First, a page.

In a paper released this year, economists Carmen M. Reinhart, Vincent R. Reinhart and Kenneth Rogoff said that periods of debt overhang — when accumulated gross debt exceeds 90 percent of a country’s total economic activity for five or more consecutive years — reduce annual economic growth by more than one percentage point for decades.
Over 20 years, the authors write, there can be a “massive cumulative output loss” that reduces gains by 25 percent or more. The U.S. went over the 90 percent threshold after the 2008 financial crisis. At $16.3 trillion, our current gross federal debt represents more than 100 percent of 2012’s total economic activity or gross domestic product.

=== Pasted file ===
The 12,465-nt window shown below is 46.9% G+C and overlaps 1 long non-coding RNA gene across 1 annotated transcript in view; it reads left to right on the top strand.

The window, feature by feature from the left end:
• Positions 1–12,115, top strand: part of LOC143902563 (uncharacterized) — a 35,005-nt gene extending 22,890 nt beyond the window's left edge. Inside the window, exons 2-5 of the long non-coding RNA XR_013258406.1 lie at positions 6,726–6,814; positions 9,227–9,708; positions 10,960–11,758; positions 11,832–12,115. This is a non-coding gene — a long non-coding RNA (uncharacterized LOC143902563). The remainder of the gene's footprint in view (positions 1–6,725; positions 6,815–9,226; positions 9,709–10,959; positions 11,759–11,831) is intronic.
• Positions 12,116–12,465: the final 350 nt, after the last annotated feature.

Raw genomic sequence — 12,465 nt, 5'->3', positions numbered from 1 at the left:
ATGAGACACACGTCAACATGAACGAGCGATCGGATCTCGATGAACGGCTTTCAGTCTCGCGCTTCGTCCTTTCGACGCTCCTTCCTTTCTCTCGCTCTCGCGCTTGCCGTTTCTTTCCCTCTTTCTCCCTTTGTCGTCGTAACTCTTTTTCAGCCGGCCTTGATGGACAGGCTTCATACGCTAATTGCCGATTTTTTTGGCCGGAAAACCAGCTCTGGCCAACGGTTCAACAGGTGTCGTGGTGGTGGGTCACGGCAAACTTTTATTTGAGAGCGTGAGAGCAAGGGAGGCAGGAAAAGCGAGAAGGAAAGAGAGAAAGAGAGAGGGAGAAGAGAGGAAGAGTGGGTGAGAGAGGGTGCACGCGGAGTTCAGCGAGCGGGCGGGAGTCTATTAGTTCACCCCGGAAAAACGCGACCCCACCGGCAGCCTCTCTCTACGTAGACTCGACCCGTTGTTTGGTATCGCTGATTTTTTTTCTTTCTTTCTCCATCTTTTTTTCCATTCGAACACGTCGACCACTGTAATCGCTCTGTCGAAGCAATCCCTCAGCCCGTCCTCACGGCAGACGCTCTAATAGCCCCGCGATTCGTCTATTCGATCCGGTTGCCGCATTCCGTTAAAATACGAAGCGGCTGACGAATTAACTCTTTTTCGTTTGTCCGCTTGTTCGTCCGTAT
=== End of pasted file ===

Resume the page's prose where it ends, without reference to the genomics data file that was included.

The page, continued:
The challenge therefore is to produce real economic growth in excess of 2% per year without adding to the debt. I remain unconvinced that simply spending the money for additional spending into existence will not produce far worse consequences than slow growth.
When borrowing is counterproductive and just spending is intolerably dangerous, what can you do? My answer, as it has been some time, is to bite the bullet and stop doing things known to be economically inefficient in favor of doing things that at least have a chance of being more efficient. I’ve given examples of that in the past.
We’re not in this fix because of the 2008-2009 recession. We’re in it because spending has exceeded revenues by too large a proportion of GDP over the period of the last forty years and, when a severe recession actually emerged and timely, prudent, counter-cyclical spending might have done some good we a) already had too much debt; b) didn’t produce a timely stimulus; and c) didn’t spend prudently.